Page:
These days, it’s a given that the latest web service you sign up for is going to be using email for something. The better services make these messages interactive — when someone leaves a message on your Facebook Wall, you don’t have to head back to Facebook.com to respond; you can just reply to that email message. Unfortunately, from a development standpoint, this is a bit easier said than done.
Mailgun is a new service launching today that wants to make this kind of functionality easy to implement: it offers a ‘Mailbox API’ that lets you bake Email functionality into your application. The service is now open to the public, and the first 50 people to sign up for a paid account and use the signup code ‘TCRUNCH’ will be entered into a drawing for a new Macbook Air.
So what exactly is Mailgun for? Well, it’s certainly possible to use Mailgun to send notifications, newsletters, or whatever other content you want to distribute on a broad scale — but there are already other services that can perform these tasks. Mailgun differentiates itself with features that extend beyond just sending messages.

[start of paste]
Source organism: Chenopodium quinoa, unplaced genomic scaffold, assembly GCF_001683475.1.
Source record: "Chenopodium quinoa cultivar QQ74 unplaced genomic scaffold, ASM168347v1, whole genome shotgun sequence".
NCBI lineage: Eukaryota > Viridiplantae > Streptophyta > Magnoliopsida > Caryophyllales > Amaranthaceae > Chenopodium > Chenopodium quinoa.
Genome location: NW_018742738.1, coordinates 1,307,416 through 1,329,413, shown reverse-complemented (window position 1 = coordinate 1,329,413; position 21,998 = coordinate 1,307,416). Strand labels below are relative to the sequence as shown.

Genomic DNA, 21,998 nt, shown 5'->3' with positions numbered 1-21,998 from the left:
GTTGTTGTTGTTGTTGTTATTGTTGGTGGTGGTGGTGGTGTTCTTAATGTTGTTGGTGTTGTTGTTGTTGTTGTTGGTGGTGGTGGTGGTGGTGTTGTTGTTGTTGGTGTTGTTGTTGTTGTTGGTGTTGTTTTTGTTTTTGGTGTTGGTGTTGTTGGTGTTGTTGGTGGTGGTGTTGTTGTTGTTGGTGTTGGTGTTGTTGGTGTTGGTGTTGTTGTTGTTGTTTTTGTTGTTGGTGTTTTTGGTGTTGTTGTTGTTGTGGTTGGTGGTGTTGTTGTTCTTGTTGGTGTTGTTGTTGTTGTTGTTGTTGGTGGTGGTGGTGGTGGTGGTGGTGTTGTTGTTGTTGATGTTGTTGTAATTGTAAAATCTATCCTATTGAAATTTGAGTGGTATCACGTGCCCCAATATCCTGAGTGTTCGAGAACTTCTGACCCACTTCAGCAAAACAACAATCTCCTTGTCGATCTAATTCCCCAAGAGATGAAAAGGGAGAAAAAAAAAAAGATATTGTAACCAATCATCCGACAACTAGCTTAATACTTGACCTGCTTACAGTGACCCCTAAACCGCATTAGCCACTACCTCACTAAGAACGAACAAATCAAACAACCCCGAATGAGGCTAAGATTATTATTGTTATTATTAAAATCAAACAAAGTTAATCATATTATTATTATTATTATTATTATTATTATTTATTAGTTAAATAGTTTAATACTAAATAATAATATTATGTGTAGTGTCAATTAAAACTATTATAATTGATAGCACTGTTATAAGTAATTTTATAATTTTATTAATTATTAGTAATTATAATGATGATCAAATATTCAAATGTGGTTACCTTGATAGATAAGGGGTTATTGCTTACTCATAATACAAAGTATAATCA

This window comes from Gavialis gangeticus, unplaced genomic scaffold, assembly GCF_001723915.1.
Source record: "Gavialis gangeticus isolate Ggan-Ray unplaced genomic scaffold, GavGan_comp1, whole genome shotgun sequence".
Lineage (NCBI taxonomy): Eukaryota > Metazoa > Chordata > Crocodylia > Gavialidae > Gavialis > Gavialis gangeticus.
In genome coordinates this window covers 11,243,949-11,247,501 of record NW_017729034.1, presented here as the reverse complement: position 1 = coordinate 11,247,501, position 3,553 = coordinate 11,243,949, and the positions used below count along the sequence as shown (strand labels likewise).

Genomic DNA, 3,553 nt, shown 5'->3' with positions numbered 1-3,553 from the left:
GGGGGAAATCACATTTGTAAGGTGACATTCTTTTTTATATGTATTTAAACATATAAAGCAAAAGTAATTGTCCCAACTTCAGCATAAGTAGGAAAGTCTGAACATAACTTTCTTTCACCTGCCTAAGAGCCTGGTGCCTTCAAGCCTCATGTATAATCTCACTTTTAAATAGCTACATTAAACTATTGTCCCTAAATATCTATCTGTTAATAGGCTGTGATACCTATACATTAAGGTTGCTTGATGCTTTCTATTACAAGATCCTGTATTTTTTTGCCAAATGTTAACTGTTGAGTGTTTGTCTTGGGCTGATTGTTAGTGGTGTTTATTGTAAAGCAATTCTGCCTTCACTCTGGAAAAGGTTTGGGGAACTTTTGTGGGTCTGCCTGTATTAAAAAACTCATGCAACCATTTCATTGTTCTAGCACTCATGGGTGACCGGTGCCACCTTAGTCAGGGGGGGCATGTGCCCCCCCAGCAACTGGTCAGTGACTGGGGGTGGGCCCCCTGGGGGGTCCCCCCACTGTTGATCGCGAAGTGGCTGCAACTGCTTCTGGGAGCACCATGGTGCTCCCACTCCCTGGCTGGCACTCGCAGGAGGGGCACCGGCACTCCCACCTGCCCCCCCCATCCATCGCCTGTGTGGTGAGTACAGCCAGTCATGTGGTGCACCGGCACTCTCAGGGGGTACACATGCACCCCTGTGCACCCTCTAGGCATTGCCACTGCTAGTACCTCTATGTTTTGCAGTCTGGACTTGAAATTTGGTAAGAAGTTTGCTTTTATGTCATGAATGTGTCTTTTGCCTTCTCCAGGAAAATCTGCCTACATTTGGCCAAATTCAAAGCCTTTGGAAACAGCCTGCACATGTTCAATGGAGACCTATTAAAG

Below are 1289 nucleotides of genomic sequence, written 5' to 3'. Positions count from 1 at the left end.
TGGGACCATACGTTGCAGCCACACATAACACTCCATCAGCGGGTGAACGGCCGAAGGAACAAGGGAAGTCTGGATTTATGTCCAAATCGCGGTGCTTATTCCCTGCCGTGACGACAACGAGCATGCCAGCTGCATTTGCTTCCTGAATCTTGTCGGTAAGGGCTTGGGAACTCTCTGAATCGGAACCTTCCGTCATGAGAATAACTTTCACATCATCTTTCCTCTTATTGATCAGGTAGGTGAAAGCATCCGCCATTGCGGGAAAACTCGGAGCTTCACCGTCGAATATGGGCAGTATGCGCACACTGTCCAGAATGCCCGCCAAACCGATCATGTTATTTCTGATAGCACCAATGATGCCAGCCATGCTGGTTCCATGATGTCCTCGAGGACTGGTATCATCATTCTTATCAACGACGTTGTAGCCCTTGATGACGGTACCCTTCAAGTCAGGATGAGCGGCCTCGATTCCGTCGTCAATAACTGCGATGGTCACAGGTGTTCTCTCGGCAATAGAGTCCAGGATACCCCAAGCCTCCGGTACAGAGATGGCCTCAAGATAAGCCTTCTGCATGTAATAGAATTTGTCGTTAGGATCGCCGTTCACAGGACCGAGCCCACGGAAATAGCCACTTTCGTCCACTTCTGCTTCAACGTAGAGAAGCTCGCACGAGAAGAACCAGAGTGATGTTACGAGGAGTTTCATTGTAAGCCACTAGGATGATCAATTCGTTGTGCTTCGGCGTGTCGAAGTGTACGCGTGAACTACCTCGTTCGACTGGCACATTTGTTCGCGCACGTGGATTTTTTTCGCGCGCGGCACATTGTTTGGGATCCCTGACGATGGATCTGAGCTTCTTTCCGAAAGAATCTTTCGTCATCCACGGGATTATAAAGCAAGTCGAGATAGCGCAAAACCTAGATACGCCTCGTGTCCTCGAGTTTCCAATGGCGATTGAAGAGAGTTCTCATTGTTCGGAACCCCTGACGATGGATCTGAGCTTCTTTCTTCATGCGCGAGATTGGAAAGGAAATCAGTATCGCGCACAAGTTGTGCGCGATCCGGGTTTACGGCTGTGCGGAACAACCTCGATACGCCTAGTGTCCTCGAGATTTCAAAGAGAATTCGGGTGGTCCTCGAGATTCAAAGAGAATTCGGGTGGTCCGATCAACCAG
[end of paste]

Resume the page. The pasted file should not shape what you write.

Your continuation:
The most obvious usecases are for the interactive Email notifications described above. Beyond these notifications, CEO Ev Kontsevoy gave me a few examples illustrating how a developer might put Mailgun to work.
As with other API-based services, Mailgun’s success will really come down to demand — how many developers are looking to outsource these tasks, and how many are willing to pay for it? Given how ubiquitous email is, I think Mailgun has a fighting chance, provided their service proves to be reliable (and saves developers as much time as they say it will).
Mailgun provides a web service for integrating email inboxes into apps. Just as Twilio enables developers to build voice and SMS into their apps, Mailgun enables developers to tightly integrate email into their apps, i.e. give real email mailboxes to their users, their web pages or any objects in their apps. Such tight email integration enables functionality like private user mailboxes, photo uploads from cell phones, email-driven comments, discussion groups and more.